Doesn’t faith in God express the rejection of our human intelligence?
Question: Doesn’t faith in God express the rejection of our human intelligence?
Answer: No. Faith in God expresses not the rejection of our human intelligence, but its conclusion.
When we go to a doctor for treatment, most of us don’t automatically have implicit faith in the doctor. We begin with doubt and take a modest leap of faith by adopting his treatment on a trial basis. If we don’t intelligently evaluate whether the treatment is producing its promised results, we may end up being fleeced. When we find that his treatment cures us, then our intellectual analysis concludes in a deepened faith: his treatment worked, so he must be an authentic doctor. At this stage, if the doctor prescribes a certain treatment plan that doesn’t immediately make sense to us, then we need to put faith if we are to benefit further. This faith is the conclusion of our intelligent analysis: as this doctor’s treatment has benefitted me and as he knows more than me, the intelligent course of action for me is to put aside my intelligence and do what he is asking of me.
Let’s apply this treatment analogy to human-divine interaction. All of us find ourselves in a state of dis-ease – at least in the form of periodic, if not perennial, inner discontent. When we seek relief by approaching God, the ultimate doctor, most of us may not have implicit faith in him. We may start with doubt and take a moderate leap of faith by adopting on a trial basis a spiritual path. If we don’t intelligently evaluate whether the path is actually transforming and benefitting us, then we may end up being fleeced by the many mental concoctions that masquerade as scripture-rooted spirituality. When we find that the God-given scriptural treatment plan of meditation, prayer and worship makes us more self-controlled and self-satisfied, then naturally our faith in God increases. This increased faith is a result of our intelligent deliberation: if the God-given scriptural therapy works, then God and his scriptural wisdom must be for real. At this stage, if we find those same scriptures giving some descriptions about God’s nature that don’t immediately make sense to us, then we need to put faith if we are to experience greater spiritual returns. This faith is a result of intellectual humility: as God’s guidelines have factually benefitted me, and as I know he is far wiser than me and he desires my good more than me, the most intelligent course of action for me is to put aside my intelligence and do what he is asking of me through scripture.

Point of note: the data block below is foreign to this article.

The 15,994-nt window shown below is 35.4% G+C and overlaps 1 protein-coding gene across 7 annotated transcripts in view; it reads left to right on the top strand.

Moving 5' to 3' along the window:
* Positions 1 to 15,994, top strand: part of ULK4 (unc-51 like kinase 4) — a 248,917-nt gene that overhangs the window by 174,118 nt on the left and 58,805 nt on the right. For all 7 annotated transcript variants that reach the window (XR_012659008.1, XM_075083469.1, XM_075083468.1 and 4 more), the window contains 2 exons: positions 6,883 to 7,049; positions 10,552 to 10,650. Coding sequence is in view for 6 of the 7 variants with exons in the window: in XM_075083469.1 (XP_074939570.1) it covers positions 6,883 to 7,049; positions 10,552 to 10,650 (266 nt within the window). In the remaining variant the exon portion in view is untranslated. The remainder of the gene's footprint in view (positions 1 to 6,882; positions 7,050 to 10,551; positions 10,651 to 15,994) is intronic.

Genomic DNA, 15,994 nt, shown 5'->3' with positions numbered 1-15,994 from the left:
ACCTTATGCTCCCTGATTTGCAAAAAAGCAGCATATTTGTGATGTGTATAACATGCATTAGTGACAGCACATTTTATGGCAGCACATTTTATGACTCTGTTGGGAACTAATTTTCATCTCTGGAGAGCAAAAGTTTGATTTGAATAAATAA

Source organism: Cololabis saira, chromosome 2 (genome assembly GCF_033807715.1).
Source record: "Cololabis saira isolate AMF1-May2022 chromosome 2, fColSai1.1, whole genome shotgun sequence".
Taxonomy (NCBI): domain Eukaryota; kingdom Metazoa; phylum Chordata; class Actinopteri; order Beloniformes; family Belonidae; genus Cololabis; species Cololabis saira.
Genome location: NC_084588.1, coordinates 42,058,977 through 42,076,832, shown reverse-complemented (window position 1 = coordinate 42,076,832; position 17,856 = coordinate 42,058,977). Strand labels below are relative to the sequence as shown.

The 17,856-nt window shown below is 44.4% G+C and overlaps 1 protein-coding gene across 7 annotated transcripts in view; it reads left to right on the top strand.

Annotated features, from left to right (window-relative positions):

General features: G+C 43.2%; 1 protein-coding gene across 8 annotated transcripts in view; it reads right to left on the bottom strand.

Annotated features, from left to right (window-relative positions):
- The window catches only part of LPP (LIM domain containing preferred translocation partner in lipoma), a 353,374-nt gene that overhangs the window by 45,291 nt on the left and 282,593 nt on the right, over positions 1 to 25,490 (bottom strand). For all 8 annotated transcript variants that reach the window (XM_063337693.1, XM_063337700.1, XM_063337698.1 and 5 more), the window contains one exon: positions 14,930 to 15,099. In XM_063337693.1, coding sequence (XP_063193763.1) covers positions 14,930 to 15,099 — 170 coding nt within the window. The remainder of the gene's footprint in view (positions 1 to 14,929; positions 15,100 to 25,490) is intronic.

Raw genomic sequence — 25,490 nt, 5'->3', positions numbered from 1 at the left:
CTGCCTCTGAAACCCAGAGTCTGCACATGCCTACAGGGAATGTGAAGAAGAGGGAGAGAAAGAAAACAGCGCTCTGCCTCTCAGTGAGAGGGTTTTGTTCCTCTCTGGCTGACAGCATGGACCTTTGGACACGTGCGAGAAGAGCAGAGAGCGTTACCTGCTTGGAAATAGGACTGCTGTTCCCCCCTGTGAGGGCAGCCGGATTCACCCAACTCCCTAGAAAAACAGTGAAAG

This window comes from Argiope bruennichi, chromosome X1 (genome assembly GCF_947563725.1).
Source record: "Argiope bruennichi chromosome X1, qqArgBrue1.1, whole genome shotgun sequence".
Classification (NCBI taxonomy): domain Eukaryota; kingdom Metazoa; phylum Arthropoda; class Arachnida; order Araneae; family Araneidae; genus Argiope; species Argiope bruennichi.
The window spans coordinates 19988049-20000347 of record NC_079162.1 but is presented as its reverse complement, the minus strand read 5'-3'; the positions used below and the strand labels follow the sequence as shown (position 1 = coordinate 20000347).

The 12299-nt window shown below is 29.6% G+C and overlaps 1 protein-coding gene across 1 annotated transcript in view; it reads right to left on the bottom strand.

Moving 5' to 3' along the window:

Ralph Waldo Emerson puts this conclusion well: “All that I have seen teaches me to trust the Creator for all that I have not seen.”